Lincoln hunters now must go to court

September 29, 2004|EMILY BURTON

CRAB ORCHARD - Lincoln County hunters cited by state Fish and Wildlife officers no longer have the option of donating $100 to a private club to stay out of court, a department spokesman Tuesday. But he also says there was nothing illegal about the practice.

"We didn't think it was appropriate to be involved in that sort of diversion practice on the front end," of the law enforcement process, said Mark Marraccini of the Department of Fish and Wildlife.

The practice came into question after it was discovered citations were being given with a letter saying a plea of guilty would be accepted by the county attorney's office and a court appearance avoided with a donation of $100 to the Cedar Creek Sportsman's Club.

The accused would also avoid a possible fine. If the accused chose to appear in court instead, there would be the potential of a fine and $145.50 in court costs.


Normally, the county attorney makes a recommendation of a fine or donation to a district court judge, who would then have to sign off on the deal before it could take effect.

Marraccini said such offers of donations in lieu of fines are commonly made from the bench elsewhere in the state. In this instance, County Attorney John Hackley and Wildlife Officer Rick Muse were preemptive, but acting in good faith and in conjunction with the courts, he said.

Hackley insists that nothing illegal has been done in the program, and that the resolution of each case has been approved by a court.

"All cases filed in Kentucky involve a judge," Hackley said, including any dismissals or guilty pleas. A district court judge would have seen the DFW charges on their docket, though the accused would not have had to appear in court, he said.

A statewide program

Accepting donations in lieu of fines is a statewide program approved by the DFW, said Hackley. He had first suggested the Lincoln County arrangement in 2002 at a conference, said Hackley, where it was approved by a higher-up in the DFW.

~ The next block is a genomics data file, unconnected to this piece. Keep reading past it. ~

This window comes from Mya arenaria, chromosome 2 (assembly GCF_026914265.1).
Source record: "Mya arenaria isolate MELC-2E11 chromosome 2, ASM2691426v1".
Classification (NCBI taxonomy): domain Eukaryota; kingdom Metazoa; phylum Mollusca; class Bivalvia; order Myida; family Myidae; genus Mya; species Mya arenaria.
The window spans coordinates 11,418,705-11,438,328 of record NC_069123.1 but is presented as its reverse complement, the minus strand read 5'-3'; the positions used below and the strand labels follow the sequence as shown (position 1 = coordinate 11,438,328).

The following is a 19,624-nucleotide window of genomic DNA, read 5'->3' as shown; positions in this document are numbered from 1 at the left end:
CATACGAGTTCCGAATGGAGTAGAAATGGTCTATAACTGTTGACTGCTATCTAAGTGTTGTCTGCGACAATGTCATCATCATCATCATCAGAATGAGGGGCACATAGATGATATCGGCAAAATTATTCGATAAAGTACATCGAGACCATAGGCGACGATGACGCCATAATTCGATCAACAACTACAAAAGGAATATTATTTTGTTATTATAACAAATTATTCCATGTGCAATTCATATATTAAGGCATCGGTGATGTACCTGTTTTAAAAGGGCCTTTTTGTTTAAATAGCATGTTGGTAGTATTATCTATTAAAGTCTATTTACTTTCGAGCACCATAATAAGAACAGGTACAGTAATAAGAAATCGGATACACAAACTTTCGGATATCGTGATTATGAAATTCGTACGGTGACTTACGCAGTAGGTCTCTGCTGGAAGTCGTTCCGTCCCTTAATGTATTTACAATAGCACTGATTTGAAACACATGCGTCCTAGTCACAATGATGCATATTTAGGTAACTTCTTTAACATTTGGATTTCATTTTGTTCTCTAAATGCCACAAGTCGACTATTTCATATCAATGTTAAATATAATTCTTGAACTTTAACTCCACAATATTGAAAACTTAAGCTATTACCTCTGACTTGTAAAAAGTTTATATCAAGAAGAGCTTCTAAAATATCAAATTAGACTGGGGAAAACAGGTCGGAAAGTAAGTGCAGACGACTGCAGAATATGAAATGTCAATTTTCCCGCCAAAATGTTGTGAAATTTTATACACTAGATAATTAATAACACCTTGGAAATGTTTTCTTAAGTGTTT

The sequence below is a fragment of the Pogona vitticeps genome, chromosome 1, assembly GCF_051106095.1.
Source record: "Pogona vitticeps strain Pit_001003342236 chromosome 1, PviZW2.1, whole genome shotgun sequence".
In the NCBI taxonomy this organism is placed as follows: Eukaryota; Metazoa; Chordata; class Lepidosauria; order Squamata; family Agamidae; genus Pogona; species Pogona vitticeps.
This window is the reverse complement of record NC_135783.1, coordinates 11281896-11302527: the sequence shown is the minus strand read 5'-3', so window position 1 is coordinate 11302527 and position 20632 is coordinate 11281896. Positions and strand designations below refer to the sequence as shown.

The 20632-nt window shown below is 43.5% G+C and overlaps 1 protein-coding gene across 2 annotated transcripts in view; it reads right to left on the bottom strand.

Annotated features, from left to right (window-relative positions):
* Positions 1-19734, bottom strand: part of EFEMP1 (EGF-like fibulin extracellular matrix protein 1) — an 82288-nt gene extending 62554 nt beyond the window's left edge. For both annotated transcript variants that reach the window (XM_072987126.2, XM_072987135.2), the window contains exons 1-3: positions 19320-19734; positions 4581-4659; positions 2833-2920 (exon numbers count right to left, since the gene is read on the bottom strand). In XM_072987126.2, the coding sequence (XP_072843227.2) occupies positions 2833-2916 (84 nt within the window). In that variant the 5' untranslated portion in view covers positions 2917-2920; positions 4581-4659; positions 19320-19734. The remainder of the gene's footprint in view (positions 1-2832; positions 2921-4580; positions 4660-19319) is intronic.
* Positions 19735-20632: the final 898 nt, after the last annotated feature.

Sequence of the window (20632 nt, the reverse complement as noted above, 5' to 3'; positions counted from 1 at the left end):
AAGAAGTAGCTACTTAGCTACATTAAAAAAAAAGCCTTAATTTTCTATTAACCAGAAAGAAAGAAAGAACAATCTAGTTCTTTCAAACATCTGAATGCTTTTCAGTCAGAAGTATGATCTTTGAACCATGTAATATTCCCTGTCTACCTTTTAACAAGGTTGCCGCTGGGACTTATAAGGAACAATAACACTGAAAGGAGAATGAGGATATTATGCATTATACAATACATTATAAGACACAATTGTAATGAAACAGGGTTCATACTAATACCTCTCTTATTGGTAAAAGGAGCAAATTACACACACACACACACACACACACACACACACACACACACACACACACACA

But the offer has been discontinued, said Marraccini. "To remain above question, any type of settlement or diversion should be made by the judge," he added.

Marraccini also said Muse didn't have the authority to set fines and was only handing out letters on behalf of the county attorney's office.

But there was no illegal activity, said Marraccini. "Everything was on the table, it was all out front," he said. But, "once we thought it through, it just wasn't appropriate."

The letter clearly states that donations are not mandatory and in order to take the option, the bearer must first appear before the county attorney for approval.

The question of propriety comes after two raccoon hunters were caught hunting out of season in August. Court documents show that charges against them were dropped after they made a $100 donation to the club where Muse was a member, reported The Interior-Journal, Stanford's weekly newspaper.

County judge-executive and coonhunter Buckwheat Gilbert said he supported the program and thought it was a good deal for the county. There was nothing illegal going on, Gilbert said.

The Fish and Wildlife Department is currently "reviewing the situation," said Marraccini, with no plans of disciplinary actions against those involved.

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